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Les Enfants Are All Right

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“I’m much more prude than her, maybe,” admits Julia. “I think I’m actually a bit more narrow-minded than her.” Take Trainspotting, the surreal heroin ode that came out when she was 15. “She’d be like, ‘Oh, there’s this new English movie, they have a playlist with all the bands you like, let’s see it.’”

In 2002, at 17, Vlad was sent to New York by himself to prep for American university. He ended up at the University of Southern California, which worked because he wanted to work in film. Growing up, “I was really into Westerns. I think I always had this admiration for the U.S. as a kid, and I think that this was the image of the cowboy. This very strong, powerful man, a horse, saloons, and beautiful ladies.”

At USC, Vlad found his fantasy of American college life, with its football games and skateboarding to class. There were other aristocrats there, too. In 2005, he and Greek shipping heir Stavros Niarchos were featured in W in a piece called “Big Men on Campus,” which recounted undergraduate activities like hitting Barry Diller and Diane Von Furstenberg’s and dropping by the Vanity Fair Oscar party.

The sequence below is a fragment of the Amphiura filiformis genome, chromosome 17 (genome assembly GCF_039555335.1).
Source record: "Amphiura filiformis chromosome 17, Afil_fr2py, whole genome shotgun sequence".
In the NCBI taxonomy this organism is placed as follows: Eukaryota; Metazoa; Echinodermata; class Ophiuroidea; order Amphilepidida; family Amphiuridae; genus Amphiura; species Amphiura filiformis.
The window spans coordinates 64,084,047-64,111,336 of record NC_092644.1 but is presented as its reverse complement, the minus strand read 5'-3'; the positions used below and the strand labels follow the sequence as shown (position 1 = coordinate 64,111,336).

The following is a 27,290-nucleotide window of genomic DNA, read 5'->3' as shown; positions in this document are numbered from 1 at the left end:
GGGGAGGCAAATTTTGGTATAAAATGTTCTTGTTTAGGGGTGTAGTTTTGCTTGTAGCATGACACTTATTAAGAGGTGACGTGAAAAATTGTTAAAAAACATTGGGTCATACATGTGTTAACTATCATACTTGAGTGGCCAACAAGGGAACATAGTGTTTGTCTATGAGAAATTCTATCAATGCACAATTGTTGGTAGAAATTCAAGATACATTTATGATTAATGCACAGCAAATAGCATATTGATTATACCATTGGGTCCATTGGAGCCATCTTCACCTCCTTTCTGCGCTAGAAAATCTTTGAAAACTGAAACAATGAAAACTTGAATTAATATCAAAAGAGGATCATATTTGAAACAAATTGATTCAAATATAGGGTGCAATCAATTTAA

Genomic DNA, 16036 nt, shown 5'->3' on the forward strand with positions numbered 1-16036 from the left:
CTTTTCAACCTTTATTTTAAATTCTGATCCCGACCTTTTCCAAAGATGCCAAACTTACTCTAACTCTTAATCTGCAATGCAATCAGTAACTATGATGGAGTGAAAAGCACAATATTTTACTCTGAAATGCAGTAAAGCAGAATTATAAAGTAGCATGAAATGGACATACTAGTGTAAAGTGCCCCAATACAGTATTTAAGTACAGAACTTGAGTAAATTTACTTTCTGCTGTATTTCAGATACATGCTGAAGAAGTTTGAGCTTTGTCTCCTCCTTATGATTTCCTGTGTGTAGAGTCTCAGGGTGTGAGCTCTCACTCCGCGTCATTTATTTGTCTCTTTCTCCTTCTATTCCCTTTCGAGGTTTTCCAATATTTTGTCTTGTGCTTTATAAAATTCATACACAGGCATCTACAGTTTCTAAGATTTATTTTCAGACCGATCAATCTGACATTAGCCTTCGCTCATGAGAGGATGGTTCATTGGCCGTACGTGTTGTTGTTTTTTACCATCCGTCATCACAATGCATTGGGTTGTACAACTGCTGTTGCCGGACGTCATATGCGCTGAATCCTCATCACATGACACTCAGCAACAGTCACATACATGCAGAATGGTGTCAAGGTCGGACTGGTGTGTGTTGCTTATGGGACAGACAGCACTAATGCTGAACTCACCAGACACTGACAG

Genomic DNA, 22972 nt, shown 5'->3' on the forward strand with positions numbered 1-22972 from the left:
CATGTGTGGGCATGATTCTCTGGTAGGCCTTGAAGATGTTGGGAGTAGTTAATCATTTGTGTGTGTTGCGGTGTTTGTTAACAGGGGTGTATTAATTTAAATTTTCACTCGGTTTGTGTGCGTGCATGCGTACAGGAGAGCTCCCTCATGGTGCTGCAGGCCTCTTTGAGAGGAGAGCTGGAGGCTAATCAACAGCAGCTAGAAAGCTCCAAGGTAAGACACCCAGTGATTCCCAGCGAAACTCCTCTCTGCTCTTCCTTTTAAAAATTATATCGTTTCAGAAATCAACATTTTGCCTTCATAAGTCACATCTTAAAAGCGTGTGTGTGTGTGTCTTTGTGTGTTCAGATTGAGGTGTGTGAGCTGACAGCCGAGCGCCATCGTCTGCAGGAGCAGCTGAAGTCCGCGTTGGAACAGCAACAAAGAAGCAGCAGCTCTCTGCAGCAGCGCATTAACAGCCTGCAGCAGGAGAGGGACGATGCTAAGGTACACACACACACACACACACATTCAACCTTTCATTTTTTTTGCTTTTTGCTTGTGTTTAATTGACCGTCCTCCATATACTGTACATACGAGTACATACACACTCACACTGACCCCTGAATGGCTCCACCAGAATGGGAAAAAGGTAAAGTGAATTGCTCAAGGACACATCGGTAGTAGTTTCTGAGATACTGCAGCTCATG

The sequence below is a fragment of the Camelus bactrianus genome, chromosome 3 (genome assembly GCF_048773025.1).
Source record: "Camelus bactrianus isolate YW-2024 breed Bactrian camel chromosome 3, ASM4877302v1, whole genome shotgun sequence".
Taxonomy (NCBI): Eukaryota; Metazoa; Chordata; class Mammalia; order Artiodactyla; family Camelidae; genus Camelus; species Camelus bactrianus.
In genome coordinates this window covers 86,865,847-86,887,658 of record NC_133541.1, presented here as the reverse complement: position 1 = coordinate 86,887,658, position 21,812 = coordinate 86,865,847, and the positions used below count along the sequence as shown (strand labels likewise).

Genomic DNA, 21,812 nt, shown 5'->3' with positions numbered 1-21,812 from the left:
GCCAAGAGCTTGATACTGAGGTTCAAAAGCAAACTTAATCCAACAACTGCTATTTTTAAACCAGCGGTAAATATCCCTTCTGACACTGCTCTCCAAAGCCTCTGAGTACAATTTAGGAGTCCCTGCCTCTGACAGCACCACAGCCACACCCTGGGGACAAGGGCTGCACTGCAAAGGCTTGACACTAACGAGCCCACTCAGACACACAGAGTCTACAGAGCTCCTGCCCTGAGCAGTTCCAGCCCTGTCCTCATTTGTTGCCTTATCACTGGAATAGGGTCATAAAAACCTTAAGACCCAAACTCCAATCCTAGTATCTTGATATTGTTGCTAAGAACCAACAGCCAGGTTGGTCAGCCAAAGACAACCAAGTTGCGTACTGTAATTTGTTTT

Vlad got an internship working for producer Lynda Obst. “He had the best shoes,” she remembers. “He did everything every other intern does. The great perk was getting to drive me on the golf cart.” She liked him as her driver, because he didn’t interrogate her about the industry. So she would ask him questions; Obst has a son around his age. One day she asked him if his mother worked. “He said, ‘Yes, she’s a magazine editor.’ I said, ‘Oh, what does she edit?’ ‘Oh, French Vogue.’ Holy mother of God.” Obst says he was very well liked: “He made no effort to be pushy or grand.”

During Julia’s senior year at Parsons, Tom Ford decided that she was going to be the face of his perfume Black Orchid. “It didn’t come out until after I graduated,” says Julia. “I didn’t want to get this kind of attention when I was still in school. As kids, it didn’t mean much that my parents were in the fashion industry, but when I was at school, everyone is like, ‘What is your last name?’”

Carine is aware of the bind, and the advantages, her kids have. She wants Julia to not be just “daughter of,” and worries Vlad is so polite he might get walked over. But she and her partner sent them to New York—for a reason. “There’s a lot more possibility than maybe you can have in Paris. And in a way we almost raised them with this idea.”


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